The showiest dish in the joint is a giant golden crêpe, the paper masala dosai. It's about 17 inches wide but is rolled up like a diploma around a surprisingly small dollop of starchy potatoes and onion. Though this type of bread scores in the visual category, it's not particularly spectacular tastewise. I much preferred the doughier, baked whole-wheat paratha bread.
We didn't get a chance to look at the menu's dessert selections; the minute we started lingering over our dinner plates, Old Grumpy hurried out with the check. He cracked his first and only smile when I handed him a credit card.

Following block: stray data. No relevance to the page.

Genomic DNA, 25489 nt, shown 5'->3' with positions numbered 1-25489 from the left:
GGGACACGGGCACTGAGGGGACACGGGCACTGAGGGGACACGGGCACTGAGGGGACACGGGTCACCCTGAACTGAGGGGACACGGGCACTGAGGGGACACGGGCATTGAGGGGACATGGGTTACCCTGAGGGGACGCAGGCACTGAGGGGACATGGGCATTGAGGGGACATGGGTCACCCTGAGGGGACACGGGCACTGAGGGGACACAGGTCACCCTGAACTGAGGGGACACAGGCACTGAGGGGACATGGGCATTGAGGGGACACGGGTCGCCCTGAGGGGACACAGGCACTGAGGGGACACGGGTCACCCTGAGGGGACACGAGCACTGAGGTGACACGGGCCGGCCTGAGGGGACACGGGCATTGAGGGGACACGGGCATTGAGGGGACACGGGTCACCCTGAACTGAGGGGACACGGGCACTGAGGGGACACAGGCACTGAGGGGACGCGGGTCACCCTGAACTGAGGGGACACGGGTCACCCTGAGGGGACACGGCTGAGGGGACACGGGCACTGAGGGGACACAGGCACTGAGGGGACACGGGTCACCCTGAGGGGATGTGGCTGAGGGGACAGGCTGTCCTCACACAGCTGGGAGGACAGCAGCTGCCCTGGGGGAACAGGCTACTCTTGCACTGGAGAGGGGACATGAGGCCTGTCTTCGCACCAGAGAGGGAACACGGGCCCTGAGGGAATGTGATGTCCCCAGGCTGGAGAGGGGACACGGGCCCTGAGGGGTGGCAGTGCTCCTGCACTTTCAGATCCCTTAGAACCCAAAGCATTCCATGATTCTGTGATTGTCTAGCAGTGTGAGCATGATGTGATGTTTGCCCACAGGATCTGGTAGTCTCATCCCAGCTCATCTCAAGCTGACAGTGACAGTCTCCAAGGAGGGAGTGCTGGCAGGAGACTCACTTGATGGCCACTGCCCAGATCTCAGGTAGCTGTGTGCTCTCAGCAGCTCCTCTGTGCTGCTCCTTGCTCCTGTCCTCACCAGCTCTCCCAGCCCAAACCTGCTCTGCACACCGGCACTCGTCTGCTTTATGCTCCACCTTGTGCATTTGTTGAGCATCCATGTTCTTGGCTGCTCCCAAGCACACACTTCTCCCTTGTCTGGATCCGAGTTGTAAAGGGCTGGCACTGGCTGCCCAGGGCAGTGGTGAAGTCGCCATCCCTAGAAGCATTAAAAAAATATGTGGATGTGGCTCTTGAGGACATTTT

"I can't decide who was happier when we left," Bob said later. "Me or the waiter."
I returned a few days later to try out Udipi's well-laden and carefully maintained lunch buffet, which had a wonderful assortment of chutneys, breads, paneers and curries displayed on a shiny steam table. There was one oddball offering: Next to a vat of a coriander-scented vegetable curry sat a heap of round, toasted breads -- the bottom halves of all-American hamburger buns.
Yet another Southern American touch at this all-vegetarian Indian buffet. I would have asked for a little honey, but that same nasty waiter -- his disposition certainly no sweeter this time around -- was still scowling at me. What a Udipi stick.